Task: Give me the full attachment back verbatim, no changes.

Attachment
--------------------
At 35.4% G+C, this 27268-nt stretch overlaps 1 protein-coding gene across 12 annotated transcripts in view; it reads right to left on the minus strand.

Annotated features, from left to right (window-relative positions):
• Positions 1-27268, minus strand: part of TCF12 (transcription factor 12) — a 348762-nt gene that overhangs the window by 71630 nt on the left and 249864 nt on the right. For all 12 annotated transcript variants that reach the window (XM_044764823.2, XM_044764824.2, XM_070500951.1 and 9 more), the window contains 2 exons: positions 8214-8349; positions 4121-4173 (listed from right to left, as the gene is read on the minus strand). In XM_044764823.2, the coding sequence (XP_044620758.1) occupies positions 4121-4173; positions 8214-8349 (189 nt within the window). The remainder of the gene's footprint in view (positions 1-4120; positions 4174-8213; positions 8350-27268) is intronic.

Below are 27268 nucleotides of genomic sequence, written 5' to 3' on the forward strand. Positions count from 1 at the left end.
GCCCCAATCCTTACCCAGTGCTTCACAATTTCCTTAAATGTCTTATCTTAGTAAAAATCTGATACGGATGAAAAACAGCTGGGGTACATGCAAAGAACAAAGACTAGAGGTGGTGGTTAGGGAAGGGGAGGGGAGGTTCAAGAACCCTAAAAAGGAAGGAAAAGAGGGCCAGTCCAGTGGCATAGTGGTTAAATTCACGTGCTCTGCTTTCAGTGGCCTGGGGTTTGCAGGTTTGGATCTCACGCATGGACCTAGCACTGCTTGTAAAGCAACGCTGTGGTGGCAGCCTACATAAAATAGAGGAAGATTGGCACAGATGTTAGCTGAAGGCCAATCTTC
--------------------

At 35.4% G+C, this 27268-nt stretch overlaps 1 protein-coding gene across 12 annotated transcripts in view; it reads right to left on the minus strand.

Annotated features, from left to right (window-relative positions):
• Positions 1-27268, minus strand: part of TCF12 (transcription factor 12) — a 348762-nt gene that overhangs the window by 71630 nt on the left and 249864 nt on the right. For all 12 annotated transcript variants that reach the window (XM_044764823.2, XM_044764824.2, XM_070500951.1 and 9 more), the window contains 2 exons: positions 8214-8349; positions 4121-4173 (listed from right to left, as the gene is read on the minus strand). In XM_044764823.2, the coding sequence (XP_044620758.1) occupies positions 4121-4173; positions 8214-8349 (189 nt within the window). The remainder of the gene's footprint in view (positions 1-4120; positions 4174-8213; positions 8350-27268) is intronic.

Below are 27268 nucleotides of genomic sequence, written 5' to 3' on the forward strand. Positions count from 1 at the left end.
GCCCCAATCCTTACCCAGTGCTTCACAATTTCCTTAAATGTCTTATCTTAGTAAAAATCTGATACGGATGAAAAACAGCTGGGGTACATGCAAAGAACAAAGACTAGAGGTGGTGGTTAGGGAAGGGGAGGGGAGGTTCAAGAACCCTAAAAAGGAAGGAAAAGAGGGCCAGTCCAGTGGCATAGTGGTTAAATTCACGTGCTCTGCTTTCAGTGGCCTGGGGTTTGCAGGTTTGGATCTCACGCATGGACCTAGCACTGCTTGTAAAGCAACGCTGTGGTGGCAGCCTACATAAAATAGAGGAAGATTGGCACAGATGTTAGCTGAAGGCCAATCTTC